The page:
4. Be Patient
Sometimes it’s frustrating, and often it can feel as if any progression you do make is very quickly lost. Don’t be disheartened by this! Developmental delays are common, and it’s important to continue with the methods you’ve found to work, communicate with the parents if possible and most importantly allow the child to build their trust in you.
Whether it’s talking to the child themselves, their parents or other figures of authority in the child’s life – open communication is essential. Particularly if the child is mute or has a behavioural or learning disability, it can be challenging to receive any feedback from them. Try and speak to the individual child’s parents or teachers to gauge some form of feedback as well as to share any headway you may have made.
Courses for Inclusive Education
If you can see this as a full-time career, but you’re unsure where to start an Education course is a great option! There are numerous pathways you can take, depending on time constraints or prior education qualifications. A Certificate III in Education support is a great way to start your education career and will allow you to enter the field as a teacher’s aide, education assistant or a support worker for children with disability. You can then choose to progress into an undergraduate degree with inclusive education teaching aspects included in the curriculum!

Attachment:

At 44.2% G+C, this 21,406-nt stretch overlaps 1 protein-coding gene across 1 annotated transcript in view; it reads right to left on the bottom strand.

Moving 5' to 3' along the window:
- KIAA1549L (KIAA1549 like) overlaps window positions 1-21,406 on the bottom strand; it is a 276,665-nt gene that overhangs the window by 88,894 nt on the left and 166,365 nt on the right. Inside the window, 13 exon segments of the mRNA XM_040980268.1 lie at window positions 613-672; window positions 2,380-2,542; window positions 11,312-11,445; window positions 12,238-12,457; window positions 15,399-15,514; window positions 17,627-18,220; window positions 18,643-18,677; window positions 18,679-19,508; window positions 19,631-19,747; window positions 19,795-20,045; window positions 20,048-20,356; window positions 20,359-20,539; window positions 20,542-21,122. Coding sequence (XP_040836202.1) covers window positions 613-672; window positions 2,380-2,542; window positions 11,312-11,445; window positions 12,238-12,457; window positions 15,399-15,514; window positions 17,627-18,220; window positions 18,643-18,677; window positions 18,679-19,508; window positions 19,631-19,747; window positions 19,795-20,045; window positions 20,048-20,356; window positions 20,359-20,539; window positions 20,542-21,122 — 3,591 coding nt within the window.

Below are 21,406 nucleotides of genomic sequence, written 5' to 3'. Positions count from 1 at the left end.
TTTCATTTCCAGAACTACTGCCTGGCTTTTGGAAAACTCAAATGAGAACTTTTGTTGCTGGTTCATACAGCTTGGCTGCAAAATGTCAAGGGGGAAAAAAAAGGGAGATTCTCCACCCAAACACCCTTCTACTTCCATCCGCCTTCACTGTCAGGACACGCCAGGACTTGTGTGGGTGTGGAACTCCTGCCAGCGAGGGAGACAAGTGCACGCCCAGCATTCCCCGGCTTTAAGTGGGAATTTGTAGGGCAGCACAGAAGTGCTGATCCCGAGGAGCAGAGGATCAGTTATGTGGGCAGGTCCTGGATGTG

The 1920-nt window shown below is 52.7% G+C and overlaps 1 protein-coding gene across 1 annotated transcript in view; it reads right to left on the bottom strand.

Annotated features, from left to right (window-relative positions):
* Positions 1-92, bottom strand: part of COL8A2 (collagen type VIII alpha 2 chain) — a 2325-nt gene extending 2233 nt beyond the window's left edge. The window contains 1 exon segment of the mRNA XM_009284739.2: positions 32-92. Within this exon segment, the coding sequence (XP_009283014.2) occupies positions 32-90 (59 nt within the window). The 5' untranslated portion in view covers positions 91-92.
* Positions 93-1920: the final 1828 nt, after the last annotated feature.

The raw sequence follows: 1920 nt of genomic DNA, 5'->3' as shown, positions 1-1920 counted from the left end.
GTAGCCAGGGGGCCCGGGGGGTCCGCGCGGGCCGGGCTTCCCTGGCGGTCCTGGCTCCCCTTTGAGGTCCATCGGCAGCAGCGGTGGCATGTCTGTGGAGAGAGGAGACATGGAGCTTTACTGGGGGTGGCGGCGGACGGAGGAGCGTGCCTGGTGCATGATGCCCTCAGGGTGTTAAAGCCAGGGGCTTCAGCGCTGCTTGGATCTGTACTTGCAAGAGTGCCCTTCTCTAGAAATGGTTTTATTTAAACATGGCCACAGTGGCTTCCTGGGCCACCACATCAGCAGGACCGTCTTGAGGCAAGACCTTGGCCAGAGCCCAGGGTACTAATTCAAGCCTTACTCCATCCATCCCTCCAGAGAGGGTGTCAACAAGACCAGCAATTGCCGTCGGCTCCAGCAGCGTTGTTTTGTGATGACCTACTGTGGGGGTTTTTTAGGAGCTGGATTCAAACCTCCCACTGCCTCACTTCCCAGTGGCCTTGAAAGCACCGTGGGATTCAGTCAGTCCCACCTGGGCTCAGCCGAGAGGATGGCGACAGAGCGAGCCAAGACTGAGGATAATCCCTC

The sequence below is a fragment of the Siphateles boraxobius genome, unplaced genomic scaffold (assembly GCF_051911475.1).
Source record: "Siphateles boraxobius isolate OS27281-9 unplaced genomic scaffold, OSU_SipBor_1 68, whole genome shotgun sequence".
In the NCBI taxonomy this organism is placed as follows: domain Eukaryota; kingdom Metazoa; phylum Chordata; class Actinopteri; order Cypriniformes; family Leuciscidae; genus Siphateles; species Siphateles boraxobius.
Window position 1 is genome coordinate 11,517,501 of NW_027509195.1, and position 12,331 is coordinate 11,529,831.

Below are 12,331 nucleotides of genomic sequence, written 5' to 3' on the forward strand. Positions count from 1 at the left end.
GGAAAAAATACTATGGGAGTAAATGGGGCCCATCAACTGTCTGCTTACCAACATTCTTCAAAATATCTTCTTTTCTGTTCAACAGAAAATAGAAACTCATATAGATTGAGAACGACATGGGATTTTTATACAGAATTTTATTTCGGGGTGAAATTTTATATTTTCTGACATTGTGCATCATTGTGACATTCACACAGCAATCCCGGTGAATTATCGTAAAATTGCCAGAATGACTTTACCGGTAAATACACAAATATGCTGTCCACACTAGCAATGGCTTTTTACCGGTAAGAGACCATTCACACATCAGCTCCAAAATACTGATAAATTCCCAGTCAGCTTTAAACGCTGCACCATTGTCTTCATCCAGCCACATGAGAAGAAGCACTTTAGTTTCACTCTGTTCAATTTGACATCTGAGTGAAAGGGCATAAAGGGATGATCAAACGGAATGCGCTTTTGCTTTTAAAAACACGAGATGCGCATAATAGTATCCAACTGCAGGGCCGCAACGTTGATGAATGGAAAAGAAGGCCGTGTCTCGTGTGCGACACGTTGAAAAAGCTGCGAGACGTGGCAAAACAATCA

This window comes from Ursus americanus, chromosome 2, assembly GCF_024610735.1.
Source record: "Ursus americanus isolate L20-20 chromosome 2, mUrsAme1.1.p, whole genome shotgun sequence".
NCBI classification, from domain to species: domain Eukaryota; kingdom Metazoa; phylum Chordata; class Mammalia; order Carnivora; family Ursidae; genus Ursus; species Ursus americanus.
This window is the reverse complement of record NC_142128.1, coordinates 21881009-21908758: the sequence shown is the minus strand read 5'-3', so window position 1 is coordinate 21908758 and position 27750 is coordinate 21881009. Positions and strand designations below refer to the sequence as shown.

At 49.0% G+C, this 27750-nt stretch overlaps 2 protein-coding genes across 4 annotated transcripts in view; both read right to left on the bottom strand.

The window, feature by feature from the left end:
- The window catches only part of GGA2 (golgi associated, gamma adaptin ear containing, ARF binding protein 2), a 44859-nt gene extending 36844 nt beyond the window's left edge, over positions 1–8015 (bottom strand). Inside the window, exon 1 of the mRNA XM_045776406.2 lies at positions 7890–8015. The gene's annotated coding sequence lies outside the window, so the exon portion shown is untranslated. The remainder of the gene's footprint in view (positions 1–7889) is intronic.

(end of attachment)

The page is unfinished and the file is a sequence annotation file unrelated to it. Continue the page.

If you’d like to become a fully qualified special needs teacher, you will need to complete some outstanding qualifications, including a Bachelor of Education. You can then progress into a postgraduate study of Special Needs Education.
A lot of these courses are now offered online, meaning more time for yourself and your busy life. However, bear in mind that if you choose an online provider, the practical component of many of these courses will need to be independently sourced. Of course, both in-class and blended options are available too!
Special Needs Teachers are always in demand in the education industry. Whether it be in primary school, secondary school or special-needs support centres, there are always kids who have higher educational needs than others and may need individually tailored education programs to help them thrive.
This rewarding career path has many professional development opportunities and the study options available allow you to choose which direction you’d like to pursue and tailor your learning accordingly.
Are you up for the challenge?
Although it is a challenging career, the reward far exceeds the difficulties. Whether you are thinking of changing careers or are re-entering the workforce, working with children with additional needs is a meaningful career. You can start today with an education course; or, if you’re looking to change directions in your current job a course in disability or child care could be the right choice for you!